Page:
Esto viene a cuento de la llamada Guerra Negra, hecho histórico poco conocido, casi oculto, en el que los colonos británicos exterminaron a la población negra de Tasmania. No se trató de tres granjeros descontrolados, sino de una política de Estado, sustentada y promovida por los poderes públicos, la prensa y toda las capas de la sociedad.
FRIDAY, DECEMBER 1, 1826
In conducting a Journal, which is understood to express the general sentiments and wishes of the people, and in some instances, to regulate and lead them, we are occasion- ally obliged to present those subjects to the attention of our Readers, which the pressing necessity of the case requires, although they may be attended with painful results. It was this feeling which induced us to devote our space in the last two numbers, to the construction and operation of the Council, to the exclusion of our leading article, in continuation upon the political economy of this Government; and it is with the same feeling, that we now beg most earnestly, to draw the attention of all, to the present situation of those poor, wretched, but infatuated savages, the Aborigines of this Island. In devoting a few observations to the cause of humanity — in tracing the dangers to which the Settler must be exposed, and in pointing out a remedy, if possible, we are not only doing our duty, as Christians, but as Men; and if we offer any observations which are entitled to weight, it is also the duty, as we are sure it will be the inclination, of Government, to act upon them.
It would be worse than useless, to show how different things might have been — it is enough to state things as they are and we find by every day's experience, that the natives are no longer afraid of a white man — that they know, how a gun is fired off, it is useless. From attacking stock-keepers, they now attack huts, and in many instances, the fight has lasted for hours, until by dint of numbers, they have compelled the whites to retreat. They have tasted the sweets of civilized life, but they have no inclination for the labour of it. They have ceased to fear, and learn to abhor. They look upon the white men, as robbing them of their land, depriving them of their subsistence, and in too many instances, violating their persons.
To discuss a question of this nature, it is necessary to look at naked truths. It is too late to discuss the question, whether they might not have been civilized — they have unfortunately seen nothing but pernicious examples. What intercourse has taken place, has produced only hatred, and revenge, and nothing, but a removal, can protect us from incursions, similar to the Caffrees in Africa, or the back-woodmen, in North America.
We deeply deplore the situation of the Settlers. With no remunerating price for their produce, they have just immerged from the perils of the bush-rangers, which affected their property, and they are now exposed to the attack of these natives, who aim at their lives. We make no pompous display of Philanthropy — we say unequivocally, SELF DEFENCE IS THE FIRST LAW OF NATURE. THE GOVERNMENT MUST REMOVE THE NATIVES — IF NOT, THEY WILL BE HUNTED DOWN LIKE WILD BEASTS, AND DESTROYED!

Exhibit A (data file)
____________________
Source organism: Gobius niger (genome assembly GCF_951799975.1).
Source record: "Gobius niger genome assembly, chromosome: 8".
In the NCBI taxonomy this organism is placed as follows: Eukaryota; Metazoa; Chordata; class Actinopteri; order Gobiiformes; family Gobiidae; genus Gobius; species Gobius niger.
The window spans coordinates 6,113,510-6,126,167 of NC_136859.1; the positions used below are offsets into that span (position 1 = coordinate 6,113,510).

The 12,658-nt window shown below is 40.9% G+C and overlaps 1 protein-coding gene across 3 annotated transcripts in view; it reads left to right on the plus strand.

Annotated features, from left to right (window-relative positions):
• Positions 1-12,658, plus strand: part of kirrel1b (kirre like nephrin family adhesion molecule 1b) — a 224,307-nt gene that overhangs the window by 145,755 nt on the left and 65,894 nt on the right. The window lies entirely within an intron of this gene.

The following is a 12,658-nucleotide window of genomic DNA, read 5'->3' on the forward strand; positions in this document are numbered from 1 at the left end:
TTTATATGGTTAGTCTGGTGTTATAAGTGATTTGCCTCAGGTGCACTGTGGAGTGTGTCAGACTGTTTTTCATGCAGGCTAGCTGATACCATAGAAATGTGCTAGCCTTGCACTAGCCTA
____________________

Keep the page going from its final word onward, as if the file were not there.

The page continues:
Having heard the distinctions in law, laid down by the Chief Justice in the Supreme Court, in the case of Jack and Dick, for murder, we tremble for the consequences to our brother Colonists, on the one hand, whilst we are chilled with horror, with the probable results, on the other. It is impossible to suggest a perfect plan, but having collected the opinions of many intelligent pesons, we are satisfied, that the first thing, is our own security; the second, the due and proper protection to the natives, and last, and least, the expense of the measure to Government. In the first place, they must be removed, either to the coast of New Holland, or King's Island. The latter is one of our Dependencies, fertile, well supplied with water, and no possibility of escape. There are two parties who have committed outrages — the Oyster Bay and the Shannon parties. We would recommend their being taken, which could easily be effected — placed at King's Island, with a small guard of soldiers to protect them, and let them be compelled to grow potatoes, wheat, catch seals and fish, and by degrees, they will lose their roving disposition, and acquire some slight habits of industry, which is the first step of civilization.
If they are put upon the coast of New Holland, they may be destroyed. If they remain here, they are SURE TO BE DESTROYED. If they are sent to King's Island, they will be under restraint, but they will be free from committing, or receiving violence, and we are certainly bound by every principle of humanity, to protect them as far as we can.
We shall hail with joy any measure the Council may devise, to effectually relieve us from this calamity, but they may be assured no half-measures will suffice, and as no one Member of the Council can speak upon this subject, experimentally, we hope they will consult those who can, for it is one common interest binds us all.
* * *Como muestra un botón. Injusto tal vez, pero real. Me permitiréis que cada vez que me cruce con un hijo de la Gran Bretaña, me acuerde de Su Graciosa Majestad, de Philleas Fogg y de Gibraltar.
Lecciones de moral de esta gente, ni una.